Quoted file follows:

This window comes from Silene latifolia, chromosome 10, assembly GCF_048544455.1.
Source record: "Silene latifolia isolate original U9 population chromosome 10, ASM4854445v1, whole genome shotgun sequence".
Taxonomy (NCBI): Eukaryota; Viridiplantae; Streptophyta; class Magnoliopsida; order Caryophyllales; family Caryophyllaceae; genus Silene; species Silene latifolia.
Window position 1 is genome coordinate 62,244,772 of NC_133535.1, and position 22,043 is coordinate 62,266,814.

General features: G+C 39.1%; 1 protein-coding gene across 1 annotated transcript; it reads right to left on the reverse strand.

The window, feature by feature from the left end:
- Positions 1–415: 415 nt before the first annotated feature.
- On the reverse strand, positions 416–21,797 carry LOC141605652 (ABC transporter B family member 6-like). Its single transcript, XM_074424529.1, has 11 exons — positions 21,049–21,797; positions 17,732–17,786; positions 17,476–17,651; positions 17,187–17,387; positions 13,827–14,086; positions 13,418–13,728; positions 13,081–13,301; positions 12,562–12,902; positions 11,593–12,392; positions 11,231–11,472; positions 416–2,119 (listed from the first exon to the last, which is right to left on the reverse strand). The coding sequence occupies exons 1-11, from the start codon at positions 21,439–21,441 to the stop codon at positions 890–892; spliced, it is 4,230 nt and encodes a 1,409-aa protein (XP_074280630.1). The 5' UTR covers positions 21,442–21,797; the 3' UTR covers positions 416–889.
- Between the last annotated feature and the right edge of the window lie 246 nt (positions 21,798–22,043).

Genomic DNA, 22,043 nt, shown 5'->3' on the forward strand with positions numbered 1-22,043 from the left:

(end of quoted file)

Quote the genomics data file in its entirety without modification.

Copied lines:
This window comes from Silene latifolia, chromosome 10, assembly GCF_048544455.1.
Source record: "Silene latifolia isolate original U9 population chromosome 10, ASM4854445v1, whole genome shotgun sequence".
Taxonomy (NCBI): Eukaryota; Viridiplantae; Streptophyta; class Magnoliopsida; order Caryophyllales; family Caryophyllaceae; genus Silene; species Silene latifolia.
Window position 1 is genome coordinate 62,244,772 of NC_133535.1, and position 22,043 is coordinate 62,266,814.

General features: G+C 39.1%; 1 protein-coding gene across 1 annotated transcript; it reads right to left on the reverse strand.

The window, feature by feature from the left end:
- Positions 1–415: 415 nt before the first annotated feature.
- On the reverse strand, positions 416–21,797 carry LOC141605652 (ABC transporter B family member 6-like). Its single transcript, XM_074424529.1, has 11 exons — positions 21,049–21,797; positions 17,732–17,786; positions 17,476–17,651; positions 17,187–17,387; positions 13,827–14,086; positions 13,418–13,728; positions 13,081–13,301; positions 12,562–12,902; positions 11,593–12,392; positions 11,231–11,472; positions 416–2,119 (listed from the first exon to the last, which is right to left on the reverse strand). The coding sequence occupies exons 1-11, from the start codon at positions 21,439–21,441 to the stop codon at positions 890–892; spliced, it is 4,230 nt and encodes a 1,409-aa protein (XP_074280630.1). The 5' UTR covers positions 21,442–21,797; the 3' UTR covers positions 416–889.
- Between the last annotated feature and the right edge of the window lie 246 nt (positions 21,798–22,043).

Genomic DNA, 22,043 nt, shown 5'->3' on the forward strand with positions numbered 1-22,043 from the left: